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Author Topic: Bitcoin Tax Information - Interesting  (Read 4087 times)
niko
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April 17, 2012, 02:44:06 PM
 #21

Yes, you can pour loads of money into your "hobby" and not be allowed to deduct one red cent, but Caesar wants a piece of your first nickle of income.

So if you made 100 BTC last year and it's sitting in your wallet.dat, how much do you send to the IRS?  Do they even have a receiving address for BTC?

Here's one interpretation:

We need some more data, so let's assume the 100 BTC was earned by mining two bitcoin blocks.  One on June 30, 2011 and the other on November 1, 2011.

Record this as ordinary income of

50 BTC * $17 (price of bitcoins on June 30, 2011)   = $850
50 BTC * $3.10 (price of bitcoins on June 30, 2011) = $155
                                                               Total $1,005

So whatever your tax bracket is (let's assume 25%), then your tax line would include $251 of tax.

Now if you want to offset the $1,005 with hardware & electricity costs, I think that's reasonable (and why I haven't declared any income yet).  I'm not sure if you'll need to setup some sort of LLC to do that or not.

Disclaimer: I'm not a tax accountant, and do not rely on these estimates or interpretations as they are a brainstorm of thought and have not been verified by a qualified source.

I think this would apply only if you sold BTC for fiat - and in that case, the exchange rate at the time of sale would apply. If you simply hold on to your mined coins, there is no tax involved.

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EuSouBitcoin
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April 17, 2012, 03:10:50 PM
 #22

I think Bitcoin is considered a commodity for income tax purposes in the US. See IRS Publication 550 for details.
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April 17, 2012, 03:43:36 PM
 #23

The only thing I found interesting was that you have NO income lol
How much was that TradeHill cheque? $5?

Total profits exceeded 4 figures.  I showed all this to them.  They concluded I have "no income."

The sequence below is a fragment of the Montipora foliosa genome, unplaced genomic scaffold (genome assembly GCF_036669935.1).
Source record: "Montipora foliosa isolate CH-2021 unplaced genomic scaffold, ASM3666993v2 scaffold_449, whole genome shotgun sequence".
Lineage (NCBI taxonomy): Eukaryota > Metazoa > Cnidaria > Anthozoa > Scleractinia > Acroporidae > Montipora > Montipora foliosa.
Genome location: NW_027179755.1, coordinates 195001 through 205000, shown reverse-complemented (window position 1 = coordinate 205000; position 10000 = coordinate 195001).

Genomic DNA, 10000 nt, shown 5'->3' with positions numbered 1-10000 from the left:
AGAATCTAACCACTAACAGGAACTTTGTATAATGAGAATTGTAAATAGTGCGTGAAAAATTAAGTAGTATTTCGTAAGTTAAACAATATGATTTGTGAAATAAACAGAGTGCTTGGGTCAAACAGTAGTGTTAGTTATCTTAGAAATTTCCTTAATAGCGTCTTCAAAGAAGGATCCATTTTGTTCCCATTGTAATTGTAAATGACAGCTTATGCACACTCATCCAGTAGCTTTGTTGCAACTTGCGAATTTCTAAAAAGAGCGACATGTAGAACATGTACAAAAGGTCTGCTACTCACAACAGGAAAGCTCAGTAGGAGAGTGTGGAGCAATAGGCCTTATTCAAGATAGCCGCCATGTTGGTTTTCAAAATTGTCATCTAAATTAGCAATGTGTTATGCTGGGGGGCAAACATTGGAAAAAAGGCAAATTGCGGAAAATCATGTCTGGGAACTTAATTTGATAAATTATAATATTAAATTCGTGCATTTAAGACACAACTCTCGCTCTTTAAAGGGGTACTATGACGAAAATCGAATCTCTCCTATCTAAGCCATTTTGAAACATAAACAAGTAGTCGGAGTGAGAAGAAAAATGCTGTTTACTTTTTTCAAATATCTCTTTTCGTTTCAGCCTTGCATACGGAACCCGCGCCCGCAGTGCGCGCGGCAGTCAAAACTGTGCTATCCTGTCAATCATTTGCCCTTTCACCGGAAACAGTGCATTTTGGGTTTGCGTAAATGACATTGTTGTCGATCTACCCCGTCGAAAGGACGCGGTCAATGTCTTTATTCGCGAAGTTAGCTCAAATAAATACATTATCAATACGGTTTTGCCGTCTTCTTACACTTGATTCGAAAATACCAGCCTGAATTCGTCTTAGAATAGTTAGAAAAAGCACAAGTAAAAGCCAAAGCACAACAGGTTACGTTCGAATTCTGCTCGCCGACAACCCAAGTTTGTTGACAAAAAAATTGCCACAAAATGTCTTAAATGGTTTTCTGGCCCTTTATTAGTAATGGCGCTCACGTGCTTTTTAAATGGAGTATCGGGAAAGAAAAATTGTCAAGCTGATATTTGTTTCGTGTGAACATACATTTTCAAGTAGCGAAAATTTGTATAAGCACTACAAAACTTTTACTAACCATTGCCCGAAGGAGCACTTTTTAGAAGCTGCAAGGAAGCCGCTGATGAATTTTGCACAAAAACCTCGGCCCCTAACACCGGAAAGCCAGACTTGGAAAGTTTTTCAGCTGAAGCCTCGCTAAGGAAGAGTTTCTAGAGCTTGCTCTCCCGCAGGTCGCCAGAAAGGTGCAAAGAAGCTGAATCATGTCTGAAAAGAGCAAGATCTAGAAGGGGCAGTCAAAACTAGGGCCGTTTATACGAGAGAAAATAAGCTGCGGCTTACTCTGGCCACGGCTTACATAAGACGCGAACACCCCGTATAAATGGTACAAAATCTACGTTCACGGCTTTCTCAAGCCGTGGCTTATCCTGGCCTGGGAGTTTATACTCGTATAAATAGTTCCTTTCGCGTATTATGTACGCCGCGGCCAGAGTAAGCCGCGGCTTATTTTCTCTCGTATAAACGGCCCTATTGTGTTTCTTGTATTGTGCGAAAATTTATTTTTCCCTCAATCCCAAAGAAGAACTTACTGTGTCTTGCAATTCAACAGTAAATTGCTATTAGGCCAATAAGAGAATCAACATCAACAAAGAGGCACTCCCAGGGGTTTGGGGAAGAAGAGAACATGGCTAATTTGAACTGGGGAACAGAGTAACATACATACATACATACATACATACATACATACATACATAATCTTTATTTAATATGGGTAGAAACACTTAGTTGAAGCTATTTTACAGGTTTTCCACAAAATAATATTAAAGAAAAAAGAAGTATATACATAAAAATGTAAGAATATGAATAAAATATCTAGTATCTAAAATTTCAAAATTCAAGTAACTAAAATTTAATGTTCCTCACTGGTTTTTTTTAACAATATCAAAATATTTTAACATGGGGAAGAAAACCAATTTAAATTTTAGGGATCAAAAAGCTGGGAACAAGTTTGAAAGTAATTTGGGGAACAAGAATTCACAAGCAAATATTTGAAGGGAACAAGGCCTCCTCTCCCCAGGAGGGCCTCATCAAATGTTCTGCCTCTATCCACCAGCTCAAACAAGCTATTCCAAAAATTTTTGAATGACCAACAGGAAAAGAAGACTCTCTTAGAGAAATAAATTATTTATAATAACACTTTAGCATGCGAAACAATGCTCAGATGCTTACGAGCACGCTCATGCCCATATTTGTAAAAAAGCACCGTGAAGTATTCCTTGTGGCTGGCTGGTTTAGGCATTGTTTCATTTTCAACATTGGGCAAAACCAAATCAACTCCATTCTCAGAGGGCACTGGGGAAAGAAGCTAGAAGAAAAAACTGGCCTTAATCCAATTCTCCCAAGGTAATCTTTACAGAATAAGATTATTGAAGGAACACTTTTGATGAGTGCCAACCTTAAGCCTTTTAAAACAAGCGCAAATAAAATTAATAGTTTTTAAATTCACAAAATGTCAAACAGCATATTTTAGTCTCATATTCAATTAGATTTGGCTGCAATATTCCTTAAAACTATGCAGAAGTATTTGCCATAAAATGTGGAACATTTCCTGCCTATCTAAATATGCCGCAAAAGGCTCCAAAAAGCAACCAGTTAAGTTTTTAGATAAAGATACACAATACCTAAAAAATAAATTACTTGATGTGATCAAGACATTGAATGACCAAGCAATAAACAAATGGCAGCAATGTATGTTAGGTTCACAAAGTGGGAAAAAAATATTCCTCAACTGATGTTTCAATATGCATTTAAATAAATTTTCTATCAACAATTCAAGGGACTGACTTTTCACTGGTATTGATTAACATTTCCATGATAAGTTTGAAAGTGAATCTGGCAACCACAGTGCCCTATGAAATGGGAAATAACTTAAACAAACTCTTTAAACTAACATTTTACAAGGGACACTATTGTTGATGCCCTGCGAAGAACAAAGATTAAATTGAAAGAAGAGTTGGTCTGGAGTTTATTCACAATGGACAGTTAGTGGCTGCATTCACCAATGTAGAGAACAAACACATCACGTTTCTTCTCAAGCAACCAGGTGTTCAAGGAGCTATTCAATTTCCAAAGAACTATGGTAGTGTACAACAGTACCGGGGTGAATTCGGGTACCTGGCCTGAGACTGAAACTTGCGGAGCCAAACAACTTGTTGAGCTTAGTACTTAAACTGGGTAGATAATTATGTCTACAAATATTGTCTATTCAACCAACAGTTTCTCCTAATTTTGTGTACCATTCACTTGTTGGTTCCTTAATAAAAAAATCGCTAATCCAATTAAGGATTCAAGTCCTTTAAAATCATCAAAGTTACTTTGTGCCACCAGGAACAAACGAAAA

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April 17, 2012, 04:05:07 PM
 #24

Yes, you can pour loads of money into your "hobby" and not be allowed to deduct one red cent, but Caesar wants a piece of your first nickle of income.

So if you made 100 BTC last year and it's sitting in your wallet.dat, how much do you send to the IRS?  Do they even have a receiving address for BTC?

Here's one interpretation:

We need some more data, so let's assume the 100 BTC was earned by mining two bitcoin blocks.  One on June 30, 2011 and the other on November 1, 2011.

Record this as ordinary income of

50 BTC * $17 (price of bitcoins on June 30, 2011)   = $850
50 BTC * $3.10 (price of bitcoins on June 30, 2011) = $155
                                                               Total $1,005

So whatever your tax bracket is (let's assume 25%), then your tax line would include $251 of tax.

Now if you want to offset the $1,005 with hardware & electricity costs, I think that's reasonable (and why I haven't declared any income yet).  I'm not sure if you'll need to setup some sort of LLC to do that or not.

Disclaimer: I'm not a tax accountant, and do not rely on these estimates or interpretations as they are a brainstorm of thought and have not been verified by a qualified source.

I think this would apply only if you sold BTC for fiat - and in that case, the exchange rate at the time of sale would apply. If you simply hold on to your mined coins, there is no tax involved.


So say you cultivated 10,000 bushels of corn on June 30, 2011, someone said this is considered a "taxable event" and you would need to pay taxes on the market value of that corn.

~do not use this as tax advice~

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April 18, 2012, 12:49:12 AM
 #25

If someone has a token amount of Bitcoin "income" (common definition not IRS definition) then it likely doesn't matter.  However if you have a significant amount it would be a good idea to consult with an accountant and tax professional.

The above post should be considered informational and not relied upon as tax advice.